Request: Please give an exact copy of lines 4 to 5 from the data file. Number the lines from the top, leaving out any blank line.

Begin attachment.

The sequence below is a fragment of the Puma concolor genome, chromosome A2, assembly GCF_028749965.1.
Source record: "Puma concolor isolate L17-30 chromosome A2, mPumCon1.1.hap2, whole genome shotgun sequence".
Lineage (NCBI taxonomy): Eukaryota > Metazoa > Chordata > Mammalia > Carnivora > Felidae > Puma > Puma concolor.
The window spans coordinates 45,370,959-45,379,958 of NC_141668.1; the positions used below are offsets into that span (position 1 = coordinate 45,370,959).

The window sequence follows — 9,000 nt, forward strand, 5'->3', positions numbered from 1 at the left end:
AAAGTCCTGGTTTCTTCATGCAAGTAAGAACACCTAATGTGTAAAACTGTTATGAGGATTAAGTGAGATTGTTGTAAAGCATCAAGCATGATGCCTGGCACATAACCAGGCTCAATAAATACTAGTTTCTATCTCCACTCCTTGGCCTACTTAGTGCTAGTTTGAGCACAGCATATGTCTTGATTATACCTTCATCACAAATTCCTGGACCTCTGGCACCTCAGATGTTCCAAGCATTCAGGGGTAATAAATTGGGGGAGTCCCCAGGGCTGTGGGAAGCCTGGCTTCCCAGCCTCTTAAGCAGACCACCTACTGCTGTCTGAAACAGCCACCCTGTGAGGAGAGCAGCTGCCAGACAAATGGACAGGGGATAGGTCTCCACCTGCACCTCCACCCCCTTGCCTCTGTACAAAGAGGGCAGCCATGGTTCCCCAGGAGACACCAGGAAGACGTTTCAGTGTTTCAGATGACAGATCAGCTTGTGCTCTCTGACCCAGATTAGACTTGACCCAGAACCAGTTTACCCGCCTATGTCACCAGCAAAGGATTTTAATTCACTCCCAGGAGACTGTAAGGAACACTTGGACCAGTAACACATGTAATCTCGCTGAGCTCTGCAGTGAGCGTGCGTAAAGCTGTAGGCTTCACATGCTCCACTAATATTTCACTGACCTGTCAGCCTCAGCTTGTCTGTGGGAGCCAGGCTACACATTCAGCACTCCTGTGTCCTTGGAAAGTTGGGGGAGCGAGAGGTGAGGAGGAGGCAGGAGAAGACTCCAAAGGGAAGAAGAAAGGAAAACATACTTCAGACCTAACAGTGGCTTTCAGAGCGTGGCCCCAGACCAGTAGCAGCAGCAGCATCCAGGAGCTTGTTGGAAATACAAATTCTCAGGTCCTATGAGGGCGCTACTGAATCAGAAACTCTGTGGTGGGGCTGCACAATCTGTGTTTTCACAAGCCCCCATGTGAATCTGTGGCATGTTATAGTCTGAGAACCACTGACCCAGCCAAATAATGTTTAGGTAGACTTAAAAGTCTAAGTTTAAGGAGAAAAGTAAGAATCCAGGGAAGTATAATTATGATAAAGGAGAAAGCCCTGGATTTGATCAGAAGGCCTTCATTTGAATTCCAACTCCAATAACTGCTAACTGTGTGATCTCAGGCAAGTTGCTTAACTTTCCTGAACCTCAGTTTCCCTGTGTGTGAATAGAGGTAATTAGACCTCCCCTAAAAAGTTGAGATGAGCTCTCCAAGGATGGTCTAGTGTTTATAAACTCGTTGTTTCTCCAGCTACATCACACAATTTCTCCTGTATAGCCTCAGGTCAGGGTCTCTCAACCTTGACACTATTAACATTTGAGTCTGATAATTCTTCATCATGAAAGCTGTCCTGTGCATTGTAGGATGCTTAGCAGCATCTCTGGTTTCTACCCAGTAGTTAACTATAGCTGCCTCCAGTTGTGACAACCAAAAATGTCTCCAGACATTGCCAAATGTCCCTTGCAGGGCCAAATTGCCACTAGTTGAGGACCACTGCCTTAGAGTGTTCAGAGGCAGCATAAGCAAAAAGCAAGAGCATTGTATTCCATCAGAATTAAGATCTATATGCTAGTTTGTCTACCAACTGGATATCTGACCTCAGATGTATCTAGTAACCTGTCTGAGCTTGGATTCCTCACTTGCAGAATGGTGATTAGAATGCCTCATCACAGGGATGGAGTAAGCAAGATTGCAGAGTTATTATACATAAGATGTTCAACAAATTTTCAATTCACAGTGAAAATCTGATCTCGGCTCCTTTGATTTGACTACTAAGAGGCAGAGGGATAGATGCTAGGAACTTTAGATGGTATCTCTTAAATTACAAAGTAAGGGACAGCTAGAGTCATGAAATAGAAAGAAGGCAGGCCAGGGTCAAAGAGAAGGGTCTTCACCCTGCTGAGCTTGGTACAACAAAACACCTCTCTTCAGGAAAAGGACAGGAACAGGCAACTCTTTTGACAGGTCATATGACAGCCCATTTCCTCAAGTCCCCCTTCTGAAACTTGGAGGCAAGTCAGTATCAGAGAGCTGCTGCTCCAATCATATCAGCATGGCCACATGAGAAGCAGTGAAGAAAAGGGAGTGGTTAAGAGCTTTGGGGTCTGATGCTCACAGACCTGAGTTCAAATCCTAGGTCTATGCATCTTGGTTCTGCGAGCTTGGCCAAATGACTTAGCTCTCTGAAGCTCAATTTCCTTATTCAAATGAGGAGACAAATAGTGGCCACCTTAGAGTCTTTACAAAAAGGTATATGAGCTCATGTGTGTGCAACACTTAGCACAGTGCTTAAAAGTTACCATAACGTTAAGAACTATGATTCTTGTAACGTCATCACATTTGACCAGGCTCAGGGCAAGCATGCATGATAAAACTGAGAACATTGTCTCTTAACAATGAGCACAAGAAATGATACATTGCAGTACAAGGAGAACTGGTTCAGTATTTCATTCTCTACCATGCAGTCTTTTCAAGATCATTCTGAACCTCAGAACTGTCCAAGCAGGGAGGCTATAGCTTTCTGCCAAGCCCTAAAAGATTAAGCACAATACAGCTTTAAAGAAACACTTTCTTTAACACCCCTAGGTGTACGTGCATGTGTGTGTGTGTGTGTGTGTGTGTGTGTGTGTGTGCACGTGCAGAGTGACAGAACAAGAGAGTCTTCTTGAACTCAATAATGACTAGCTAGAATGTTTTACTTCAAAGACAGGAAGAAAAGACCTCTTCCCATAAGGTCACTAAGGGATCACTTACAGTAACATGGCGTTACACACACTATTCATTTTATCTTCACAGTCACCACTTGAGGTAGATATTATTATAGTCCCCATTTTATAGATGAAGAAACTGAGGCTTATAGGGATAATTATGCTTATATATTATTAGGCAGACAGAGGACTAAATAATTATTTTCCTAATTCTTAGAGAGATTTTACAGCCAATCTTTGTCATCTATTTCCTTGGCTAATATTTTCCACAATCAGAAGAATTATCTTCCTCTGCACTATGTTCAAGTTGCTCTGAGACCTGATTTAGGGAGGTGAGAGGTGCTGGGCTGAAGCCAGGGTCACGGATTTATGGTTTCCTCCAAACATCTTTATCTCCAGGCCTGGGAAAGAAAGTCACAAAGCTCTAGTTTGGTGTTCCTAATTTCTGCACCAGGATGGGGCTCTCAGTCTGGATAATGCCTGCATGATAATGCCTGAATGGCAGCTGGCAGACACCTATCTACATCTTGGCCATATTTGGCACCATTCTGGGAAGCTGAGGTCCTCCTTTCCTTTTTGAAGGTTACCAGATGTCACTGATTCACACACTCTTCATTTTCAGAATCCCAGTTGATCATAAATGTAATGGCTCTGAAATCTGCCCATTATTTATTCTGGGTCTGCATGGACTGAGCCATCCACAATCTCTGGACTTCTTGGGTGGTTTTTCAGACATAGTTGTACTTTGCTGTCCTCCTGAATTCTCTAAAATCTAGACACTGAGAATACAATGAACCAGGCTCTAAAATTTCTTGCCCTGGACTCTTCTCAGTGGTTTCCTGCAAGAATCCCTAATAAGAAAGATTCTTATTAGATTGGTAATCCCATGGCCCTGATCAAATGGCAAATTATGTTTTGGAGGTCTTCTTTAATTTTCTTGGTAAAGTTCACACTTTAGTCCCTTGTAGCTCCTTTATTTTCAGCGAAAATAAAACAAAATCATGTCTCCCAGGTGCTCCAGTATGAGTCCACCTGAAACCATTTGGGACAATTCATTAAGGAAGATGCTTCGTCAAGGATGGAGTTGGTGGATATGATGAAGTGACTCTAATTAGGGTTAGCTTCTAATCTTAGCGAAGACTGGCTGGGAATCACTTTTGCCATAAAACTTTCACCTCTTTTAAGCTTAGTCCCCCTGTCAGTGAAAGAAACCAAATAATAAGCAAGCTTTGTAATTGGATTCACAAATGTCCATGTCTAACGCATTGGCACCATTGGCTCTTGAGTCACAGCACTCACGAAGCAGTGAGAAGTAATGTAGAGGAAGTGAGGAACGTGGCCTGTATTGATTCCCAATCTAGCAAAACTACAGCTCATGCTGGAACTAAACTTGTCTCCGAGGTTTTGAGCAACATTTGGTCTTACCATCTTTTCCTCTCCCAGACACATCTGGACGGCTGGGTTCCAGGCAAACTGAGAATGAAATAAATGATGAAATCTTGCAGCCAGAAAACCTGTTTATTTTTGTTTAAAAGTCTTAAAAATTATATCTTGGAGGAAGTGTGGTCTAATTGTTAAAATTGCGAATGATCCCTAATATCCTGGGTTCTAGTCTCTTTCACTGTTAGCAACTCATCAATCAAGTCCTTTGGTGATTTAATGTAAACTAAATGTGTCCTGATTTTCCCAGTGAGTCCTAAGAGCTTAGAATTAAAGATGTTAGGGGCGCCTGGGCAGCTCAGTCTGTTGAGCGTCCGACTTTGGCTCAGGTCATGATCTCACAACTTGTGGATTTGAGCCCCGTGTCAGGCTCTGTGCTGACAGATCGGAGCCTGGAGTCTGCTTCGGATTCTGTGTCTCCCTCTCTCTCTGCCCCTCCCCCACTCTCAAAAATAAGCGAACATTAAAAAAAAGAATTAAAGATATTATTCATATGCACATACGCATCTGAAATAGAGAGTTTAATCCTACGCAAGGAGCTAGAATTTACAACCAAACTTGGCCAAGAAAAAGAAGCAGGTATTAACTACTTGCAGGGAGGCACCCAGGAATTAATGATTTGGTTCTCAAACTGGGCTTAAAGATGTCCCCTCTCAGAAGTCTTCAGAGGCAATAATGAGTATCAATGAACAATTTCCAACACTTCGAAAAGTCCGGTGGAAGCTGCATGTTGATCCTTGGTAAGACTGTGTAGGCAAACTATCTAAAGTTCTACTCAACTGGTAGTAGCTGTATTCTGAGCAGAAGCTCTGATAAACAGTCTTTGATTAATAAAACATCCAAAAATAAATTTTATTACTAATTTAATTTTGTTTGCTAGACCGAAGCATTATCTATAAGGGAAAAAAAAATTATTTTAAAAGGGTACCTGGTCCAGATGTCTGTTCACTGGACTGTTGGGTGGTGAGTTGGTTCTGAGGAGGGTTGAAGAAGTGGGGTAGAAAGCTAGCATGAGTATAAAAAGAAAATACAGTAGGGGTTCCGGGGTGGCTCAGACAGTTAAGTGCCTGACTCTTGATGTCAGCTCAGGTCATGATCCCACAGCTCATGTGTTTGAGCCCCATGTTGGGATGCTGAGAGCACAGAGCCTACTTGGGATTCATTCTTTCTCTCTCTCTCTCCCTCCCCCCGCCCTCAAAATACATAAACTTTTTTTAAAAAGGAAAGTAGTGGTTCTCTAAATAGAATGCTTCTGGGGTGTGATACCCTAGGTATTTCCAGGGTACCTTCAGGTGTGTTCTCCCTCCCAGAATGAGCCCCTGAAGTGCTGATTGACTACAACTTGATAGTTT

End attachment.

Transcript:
The window spans coordinates 45,370,959-45,379,958 of NC_141668.1; the positions used below are offsets into that span (position 1 = coordinate 45,370,959).

The window sequence follows — 9,000 nt, forward strand, 5'->3', positions numbered from 1 at the left end: